Wednesday, December 7, 2011

The Lying Dutchman: Fraud in the Ivory Tower

The fraud of Diederik Stapel – professor of social psychology at Tilburg University in the Netherlands – was enormous. His list of publications was truly impressive, both in terms of the content of the articles as well as its sheer number and the prestige of the journals in which it was published: dozens of articles in all the top psychology journals in academia with a number of them in famous general science outlets such as Science. His seemingly careful research was very thorough in terms of its research design, and was thought to reveal many intriguing insights about fundamental human nature. The problem was, he had made it all up…

For years – so we know now – Diederik Stapel made up all his data. He would carefully review the literature, design all the studies (with his various co-authors), set up the experiments, print out all the questionnaires, and then, instead of actually doing the experiments and distributing the questionnaires, made it all up. Just like that.

He finally got caught because, eventually, he did not even bother anymore to really make up newly faked data. He used the same (fake) numbers for different experiments, gave those to his various PhD students to analyze, who then in disbelief slaving away in their adjacent cubicles discovered that their very different experiments led to exactly the same statistical values (a near impossibility). When they compared their databases, there was substantial overlap. There was no denying it any longer; Diederik Stapel, was making it up; he was immediately fired by the university, admitted to his lengthy fraud, and handed back his PhD degree.

In an open letter, sent to Dutch newspapers to try to explain his actions, he cited the huge pressures to come up with interesting findings that he had been under, in the publish or perish culture that exist in the academic world, which he had been unable to resist, and which led him to his extreme actions.

There are various things I find truly remarkable and puzzling about the case of Diederik Stapel.
• The first one is the sheer scale and (eventually) outright clumsiness of his fraud. It also makes me realize that there must be dozens, maybe hundreds of others just like him. They just do it a little bit less, less extreme, and are probably a bit more sophisticated about it, but they’re subject to the exact same pressures and temptations as Diederik Stapel. Surely others give in to them as well. He got caught because he was flying so high, he did it so much, and so clumsily. But I am guessing that for every fraud that gets caught, due to hubris, there are at least ten other ones that don’t.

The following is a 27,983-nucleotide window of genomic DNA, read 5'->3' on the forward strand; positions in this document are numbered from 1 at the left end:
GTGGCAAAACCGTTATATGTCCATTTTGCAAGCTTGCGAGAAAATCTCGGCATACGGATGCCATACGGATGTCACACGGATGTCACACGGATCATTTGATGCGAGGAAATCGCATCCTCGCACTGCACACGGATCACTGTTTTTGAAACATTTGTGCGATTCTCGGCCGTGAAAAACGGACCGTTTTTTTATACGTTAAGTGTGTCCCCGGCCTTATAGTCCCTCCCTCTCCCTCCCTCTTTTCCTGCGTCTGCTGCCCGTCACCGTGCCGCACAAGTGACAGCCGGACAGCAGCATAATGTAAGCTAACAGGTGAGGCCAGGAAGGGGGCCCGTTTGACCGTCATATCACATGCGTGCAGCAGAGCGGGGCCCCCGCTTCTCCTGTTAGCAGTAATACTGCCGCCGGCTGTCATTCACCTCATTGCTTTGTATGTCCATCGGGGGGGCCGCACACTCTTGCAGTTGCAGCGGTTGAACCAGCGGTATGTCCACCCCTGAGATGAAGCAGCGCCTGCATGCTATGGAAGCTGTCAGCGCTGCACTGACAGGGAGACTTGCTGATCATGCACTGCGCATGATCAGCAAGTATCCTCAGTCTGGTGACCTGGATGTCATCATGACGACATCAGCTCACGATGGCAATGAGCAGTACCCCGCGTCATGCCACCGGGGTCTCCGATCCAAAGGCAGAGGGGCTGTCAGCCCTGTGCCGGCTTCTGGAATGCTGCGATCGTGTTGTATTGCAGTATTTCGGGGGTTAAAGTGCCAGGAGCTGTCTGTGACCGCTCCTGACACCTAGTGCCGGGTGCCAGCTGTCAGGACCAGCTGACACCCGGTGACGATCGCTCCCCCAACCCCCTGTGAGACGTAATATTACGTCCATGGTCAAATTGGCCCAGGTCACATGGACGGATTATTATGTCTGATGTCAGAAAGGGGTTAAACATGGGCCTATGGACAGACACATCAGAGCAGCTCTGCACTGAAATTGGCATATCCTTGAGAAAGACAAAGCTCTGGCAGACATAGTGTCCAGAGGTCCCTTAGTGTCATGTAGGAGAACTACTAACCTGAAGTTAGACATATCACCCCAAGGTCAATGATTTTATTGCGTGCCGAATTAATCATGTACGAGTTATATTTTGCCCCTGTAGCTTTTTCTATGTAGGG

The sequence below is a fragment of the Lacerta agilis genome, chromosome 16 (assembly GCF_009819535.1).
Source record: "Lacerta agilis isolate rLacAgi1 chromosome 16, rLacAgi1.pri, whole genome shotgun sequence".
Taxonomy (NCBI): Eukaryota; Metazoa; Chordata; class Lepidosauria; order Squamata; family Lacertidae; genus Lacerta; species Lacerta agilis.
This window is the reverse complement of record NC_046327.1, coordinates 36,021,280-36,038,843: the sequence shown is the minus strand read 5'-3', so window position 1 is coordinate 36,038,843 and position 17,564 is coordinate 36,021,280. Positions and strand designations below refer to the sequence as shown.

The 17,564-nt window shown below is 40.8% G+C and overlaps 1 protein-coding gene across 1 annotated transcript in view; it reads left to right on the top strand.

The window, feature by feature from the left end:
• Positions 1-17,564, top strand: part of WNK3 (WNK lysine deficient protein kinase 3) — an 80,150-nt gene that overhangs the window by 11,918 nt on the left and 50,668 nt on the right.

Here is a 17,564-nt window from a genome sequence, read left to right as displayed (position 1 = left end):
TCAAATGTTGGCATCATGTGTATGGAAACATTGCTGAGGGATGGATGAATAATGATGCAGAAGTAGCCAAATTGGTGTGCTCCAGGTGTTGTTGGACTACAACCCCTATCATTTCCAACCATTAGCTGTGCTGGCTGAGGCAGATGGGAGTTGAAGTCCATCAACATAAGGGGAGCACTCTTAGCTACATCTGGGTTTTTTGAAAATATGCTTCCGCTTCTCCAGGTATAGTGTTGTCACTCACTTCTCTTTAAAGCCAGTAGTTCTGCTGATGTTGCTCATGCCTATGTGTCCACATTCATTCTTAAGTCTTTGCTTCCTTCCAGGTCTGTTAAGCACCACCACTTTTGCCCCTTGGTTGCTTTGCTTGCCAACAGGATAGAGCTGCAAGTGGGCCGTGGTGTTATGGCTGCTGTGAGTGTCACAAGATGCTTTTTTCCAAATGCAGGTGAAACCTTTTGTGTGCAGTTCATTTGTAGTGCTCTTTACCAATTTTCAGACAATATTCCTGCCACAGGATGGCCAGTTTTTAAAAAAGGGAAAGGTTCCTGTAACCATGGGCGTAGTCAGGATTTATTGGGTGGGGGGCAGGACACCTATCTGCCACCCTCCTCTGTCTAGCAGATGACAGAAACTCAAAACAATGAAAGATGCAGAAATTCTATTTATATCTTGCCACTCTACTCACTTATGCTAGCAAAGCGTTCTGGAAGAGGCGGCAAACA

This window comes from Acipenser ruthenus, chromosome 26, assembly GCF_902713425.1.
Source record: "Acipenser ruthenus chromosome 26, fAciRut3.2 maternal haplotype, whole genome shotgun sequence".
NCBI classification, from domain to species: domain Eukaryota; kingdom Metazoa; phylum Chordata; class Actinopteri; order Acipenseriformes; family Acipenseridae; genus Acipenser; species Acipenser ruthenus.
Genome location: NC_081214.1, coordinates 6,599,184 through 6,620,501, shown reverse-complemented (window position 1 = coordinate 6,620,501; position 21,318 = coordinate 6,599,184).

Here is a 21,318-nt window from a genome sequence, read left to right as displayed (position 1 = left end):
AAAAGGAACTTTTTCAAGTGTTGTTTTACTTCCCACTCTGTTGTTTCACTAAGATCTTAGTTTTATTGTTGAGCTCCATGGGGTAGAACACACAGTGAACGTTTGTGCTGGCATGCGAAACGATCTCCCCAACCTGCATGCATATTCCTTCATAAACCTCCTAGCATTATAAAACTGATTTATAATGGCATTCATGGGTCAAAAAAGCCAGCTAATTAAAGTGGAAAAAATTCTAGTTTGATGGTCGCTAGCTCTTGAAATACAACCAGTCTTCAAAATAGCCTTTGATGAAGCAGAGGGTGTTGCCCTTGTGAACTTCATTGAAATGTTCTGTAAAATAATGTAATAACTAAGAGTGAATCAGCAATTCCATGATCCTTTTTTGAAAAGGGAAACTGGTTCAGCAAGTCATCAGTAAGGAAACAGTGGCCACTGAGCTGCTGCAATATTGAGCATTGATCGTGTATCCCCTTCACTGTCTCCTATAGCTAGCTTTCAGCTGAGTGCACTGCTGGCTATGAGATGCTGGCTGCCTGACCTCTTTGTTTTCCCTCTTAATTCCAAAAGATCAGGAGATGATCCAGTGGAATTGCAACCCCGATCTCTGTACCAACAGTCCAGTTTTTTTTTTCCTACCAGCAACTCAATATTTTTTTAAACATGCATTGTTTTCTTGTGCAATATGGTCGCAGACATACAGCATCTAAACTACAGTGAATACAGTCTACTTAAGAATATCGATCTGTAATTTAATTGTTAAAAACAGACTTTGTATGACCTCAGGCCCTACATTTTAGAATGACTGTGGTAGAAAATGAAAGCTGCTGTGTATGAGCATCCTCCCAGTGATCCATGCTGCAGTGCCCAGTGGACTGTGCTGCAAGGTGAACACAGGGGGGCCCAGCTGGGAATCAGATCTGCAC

• The second one is that he did it at all. Of course because it is fraud, unethical, and unacceptable, but also because it sort of seems he did not really need it. You have to realize that “getting the data” is just a very small proportion of all the skills and capabilities one needs to get published. You have to really know and understand the literature; you have to be able to carefully design an experiment, ruling out any potential statistical biases, alternative explanations, and other pitfalls; you have to be able to write it up so that it catches people’s interest and imagination; and you have to be able to see the article through the various reviewers and steps in the publication process that every prestigious academic journal operates. Those are substantial and difficult skills; all of which Diederik Stapel possessed. All he did is make up the data; something which is just a small proportion of the total set of skills required, and something that he could have easily outsourced to one of his many PhD students. Sure, you then would not have had the guarantee that the experiment would come out the way you wanted them, but who knows, they could.
• That’s what I find puzzling as well; that at no point he seems to have become curious whether his experiments might actually work without him making it all up. They were interesting experiments; wouldn’t you at some point be tempted to see whether they might work…?
• Truly amazing I also find the fact that he never stopped. It seems he has much in common with Bernard Madoff and his Ponzi Scheme, or the notorious traders in investments banks such as 827 million Nick Leeson, who brought down Barings Bank with his massive fraudulent trades, Societe Generale’s 4.9 billion Jerome Kerviel, and UBS’s 2.3 billion Kweku Adoboli. The difference: Stapel could have stopped. For people like Madoff or the rogue traders, there was no way back; once they had started the fraud there was no stopping it. But Stapel could have stopped at any point. Surely at some point he must have at least considered this? I guess he was addicted; addicted to the status and aura of continued success.
• Finally, what I find truly amazing is that he was teaching the Ethics course at Tilburg University. You just don’t make that one up; that’s Dutch irony at its best.